Defense attacks bribery theory Witness says alleged laundered money actually repaid loans

November 17, 1995|By Scott Higham | Scott Higham,SUN STAFF

Defense lawyers for Baltimore housing contractor Larry Jennings Sr. tried to undercut a critical piece of the bribery charges against their client yesterday, introducing evidence to contradict part of the prosecution's theory in the case.

Prosecutors have told jurors that money used to fund payoffs Mr. Jennings allegedly made to a city Housing Authority manager was laundered through a pair of unsuspecting contractors.

After listening to the testimony of the prosecution's star witness this week -- a housing manager who took bribes from a series of contractors -- defense attorneys produced a star witness of their own.

Charles Armwood Jr., who runs a West Baltimore liquor store and check-cashing business, testified that he constantly lent money to Mr. Jennings.

Mr. Armwood said the contractor then would repay him with checks written by his company, Elias Contracting.

Mr. Armwood said he cashed several checks from Mr. Jennings and kept the money.

Prosecutors say the checks were made out to subcontractors, but diverted to help fund bribes Mr. Jennings allegedly made to housing manager Charles Morris.

"Mr. Jennings said when he got the money, he would pay me back," Mr. Armwood told jurors in U.S. District Court in Baltimore. "That's exactly what he did."

The testimony came on the fourth day of the bribery trial. Mr. Jennings is charged with paying a series of bribes to Morris -- who is cooperating with a federal investigation of the Housing Authority -- and then trying to cover them up in an alleged scheme that violated federal tax laws.

The prosecution's theory of the scheme is a little complicated:

To cover the bribes, prosecutors say, Mr. Jennings wrote checks to a pair of his subcontractors -- Moe Construction and BHS Inc. -- but the checks never went to the companies. Instead, Mr. Jennings converted the checks into cash for his own use and funneled some of the money to Morris, prosecutors allege.

In court Wednesday, the owners of both companies reviewed a series of Elias Contracting checks made out to their firms.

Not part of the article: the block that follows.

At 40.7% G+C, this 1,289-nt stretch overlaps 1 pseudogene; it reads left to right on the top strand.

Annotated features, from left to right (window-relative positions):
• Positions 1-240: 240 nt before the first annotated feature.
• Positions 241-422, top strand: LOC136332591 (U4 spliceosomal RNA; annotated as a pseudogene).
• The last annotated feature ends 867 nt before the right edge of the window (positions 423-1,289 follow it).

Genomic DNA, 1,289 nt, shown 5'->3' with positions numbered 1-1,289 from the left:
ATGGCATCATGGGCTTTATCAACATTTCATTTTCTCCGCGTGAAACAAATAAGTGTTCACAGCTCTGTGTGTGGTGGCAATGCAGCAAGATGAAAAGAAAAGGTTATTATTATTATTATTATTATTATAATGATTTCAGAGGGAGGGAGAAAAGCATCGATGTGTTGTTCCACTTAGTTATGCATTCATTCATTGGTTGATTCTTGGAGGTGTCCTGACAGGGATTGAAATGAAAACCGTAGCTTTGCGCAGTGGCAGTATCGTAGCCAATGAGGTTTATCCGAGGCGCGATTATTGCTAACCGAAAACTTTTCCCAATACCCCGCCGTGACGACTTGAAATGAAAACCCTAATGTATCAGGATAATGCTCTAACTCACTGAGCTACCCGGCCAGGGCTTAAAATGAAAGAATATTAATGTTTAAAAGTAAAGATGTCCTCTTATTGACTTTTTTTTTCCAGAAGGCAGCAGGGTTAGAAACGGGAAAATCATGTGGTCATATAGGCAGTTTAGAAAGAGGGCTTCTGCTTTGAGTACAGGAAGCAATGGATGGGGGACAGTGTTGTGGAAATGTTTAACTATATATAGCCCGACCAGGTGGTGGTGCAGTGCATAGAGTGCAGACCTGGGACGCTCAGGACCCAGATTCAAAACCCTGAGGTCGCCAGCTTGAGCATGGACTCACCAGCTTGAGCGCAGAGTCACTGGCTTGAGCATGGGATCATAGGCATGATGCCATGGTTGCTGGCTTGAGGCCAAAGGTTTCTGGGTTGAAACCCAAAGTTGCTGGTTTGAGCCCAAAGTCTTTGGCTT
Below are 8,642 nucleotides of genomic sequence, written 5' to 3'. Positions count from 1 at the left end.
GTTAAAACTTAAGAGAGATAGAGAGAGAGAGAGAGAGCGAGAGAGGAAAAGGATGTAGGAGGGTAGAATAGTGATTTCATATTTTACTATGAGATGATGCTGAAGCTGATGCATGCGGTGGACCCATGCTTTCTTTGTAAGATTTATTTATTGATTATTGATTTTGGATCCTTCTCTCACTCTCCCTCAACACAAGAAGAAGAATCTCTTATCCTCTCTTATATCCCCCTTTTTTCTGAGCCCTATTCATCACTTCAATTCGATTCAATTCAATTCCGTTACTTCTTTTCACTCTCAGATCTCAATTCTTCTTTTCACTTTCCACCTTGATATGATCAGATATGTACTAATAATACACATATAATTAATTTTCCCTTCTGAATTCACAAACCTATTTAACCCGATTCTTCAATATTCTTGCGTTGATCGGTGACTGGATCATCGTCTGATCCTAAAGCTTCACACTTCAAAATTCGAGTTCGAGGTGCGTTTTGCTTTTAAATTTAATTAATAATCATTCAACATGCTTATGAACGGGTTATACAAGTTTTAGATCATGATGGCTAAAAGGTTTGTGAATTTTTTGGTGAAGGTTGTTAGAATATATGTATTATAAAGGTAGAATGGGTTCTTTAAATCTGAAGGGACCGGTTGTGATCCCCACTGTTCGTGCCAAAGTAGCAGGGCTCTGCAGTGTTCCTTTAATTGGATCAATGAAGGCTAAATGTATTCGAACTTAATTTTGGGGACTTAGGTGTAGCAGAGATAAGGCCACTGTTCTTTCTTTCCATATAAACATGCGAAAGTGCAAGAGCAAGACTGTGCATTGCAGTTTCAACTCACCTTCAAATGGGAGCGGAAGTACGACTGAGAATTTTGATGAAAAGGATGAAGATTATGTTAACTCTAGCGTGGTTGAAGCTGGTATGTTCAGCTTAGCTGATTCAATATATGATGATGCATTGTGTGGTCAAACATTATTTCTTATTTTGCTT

Both men testified that they never saw the checks, never saw the money, and someone else had endorsed them.

Yesterday, defense attorneys offered an explanation through Mr. Armwood -- a witness with a potential conflict because he is dating Mr. Jennings' daughter, who is an officer of Elias Contracting.

Defense attorney Thomas L. Crowe tried to sort out the confusion for the jurors.

Mr. Armwood is known as "Moe" in the West Baltimore neighborhood where he runs his liquor store. Mr. Armwood testified that he has three corporate accounts -- all starting with the name "Moe." When people repay money they owe him, or write checks to his store, the checks are made out to "Moe's Corporation."

Mr. Crowe showed Mr. Armwood checks from Elias made out to Moe Construction that have been labeled as prosecution exhibits -- evidence introduced to show how the alleged bribes were purportedly covered up.

"Who signed this check?" Mr. Crowe asked, showing him a check for $1,415.

"I signed this check."

"Did you have a company called Moe's Construction?" Mr. Crowe asked.

"No, sir," Mr. Armwood said.

"Why did you sign Moe's Construction?"

"Because he [Mr. Jennings] wrote Moe's Construction," Mr. Armwood said. "I didn't give it no mind. I was happy to have my money back."

Mr. Armwood repeated the explanation for three other checks made out to Moe's Construction that he cashed, saying he believed them to be loan repayments from Mr. Jennings.

Mr. Armwood also testified that he had an explanation for a $15,000 check made out to BHS Inc. by Elias Contracting -- money the owner of BHS testified he never received and prosecutors say helped fund the bribes.

Mr. Armwood said the man who ran BHS -- Saafir Abdul Raab -- owed him money.

"Did you ever cash checks for Mr. Raab," Mr. Crowe asked.

"Yes," Mr. Armwood said.

The defense lawyer asked him why he cashed the Elias check for $15,000 to Mr. Raab.

"To my knowledge," Mr. Armwood said, "I know he [Mr. Raab] gave me the check."

Prosecutors will cross-examine Mr. Armwood today.

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